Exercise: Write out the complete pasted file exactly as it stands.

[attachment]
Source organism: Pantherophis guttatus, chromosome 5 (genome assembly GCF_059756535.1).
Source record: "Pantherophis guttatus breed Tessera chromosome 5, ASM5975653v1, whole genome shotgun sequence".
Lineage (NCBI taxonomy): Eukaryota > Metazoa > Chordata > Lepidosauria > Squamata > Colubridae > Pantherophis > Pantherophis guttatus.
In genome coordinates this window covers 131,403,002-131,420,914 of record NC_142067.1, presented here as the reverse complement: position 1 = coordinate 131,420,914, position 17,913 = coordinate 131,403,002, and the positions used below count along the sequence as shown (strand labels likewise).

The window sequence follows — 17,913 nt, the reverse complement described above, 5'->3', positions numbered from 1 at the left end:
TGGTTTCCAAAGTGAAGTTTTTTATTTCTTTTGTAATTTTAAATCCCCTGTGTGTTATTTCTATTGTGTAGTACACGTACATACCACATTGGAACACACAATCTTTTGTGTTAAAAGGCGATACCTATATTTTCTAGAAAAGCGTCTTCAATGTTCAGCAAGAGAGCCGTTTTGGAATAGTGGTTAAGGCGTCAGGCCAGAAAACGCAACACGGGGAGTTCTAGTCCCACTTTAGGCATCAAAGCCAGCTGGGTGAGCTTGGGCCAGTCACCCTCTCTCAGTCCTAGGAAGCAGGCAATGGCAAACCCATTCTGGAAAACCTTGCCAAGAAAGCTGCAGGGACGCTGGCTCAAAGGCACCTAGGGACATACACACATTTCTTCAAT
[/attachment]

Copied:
Source organism: Pantherophis guttatus, chromosome 5 (genome assembly GCF_059756535.1).
Source record: "Pantherophis guttatus breed Tessera chromosome 5, ASM5975653v1, whole genome shotgun sequence".
Lineage (NCBI taxonomy): Eukaryota > Metazoa > Chordata > Lepidosauria > Squamata > Colubridae > Pantherophis > Pantherophis guttatus.
In genome coordinates this window covers 131,403,002-131,420,914 of record NC_142067.1, presented here as the reverse complement: position 1 = coordinate 131,420,914, position 17,913 = coordinate 131,403,002, and the positions used below count along the sequence as shown (strand labels likewise).

The window sequence follows — 17,913 nt, the reverse complement described above, 5'->3', positions numbered from 1 at the left end:
TGGTTTCCAAAGTGAAGTTTTTTATTTCTTTTGTAATTTTAAATCCCCTGTGTGTTATTTCTATTGTGTAGTACACGTACATACCACATTGGAACACACAATCTTTTGTGTTAAAAGGCGATACCTATATTTTCTAGAAAAGCGTCTTCAATGTTCAGCAAGAGAGCCGTTTTGGAATAGTGGTTAAGGCGTCAGGCCAGAAAACGCAACACGGGGAGTTCTAGTCCCACTTTAGGCATCAAAGCCAGCTGGGTGAGCTTGGGCCAGTCACCCTCTCTCAGTCCTAGGAAGCAGGCAATGGCAAACCCATTCTGGAAAACCTTGCCAAGAAAGCTGCAGGGACGCTGGCTCAAAGGCACCTAGGGACATACACACATTTCTTCAAT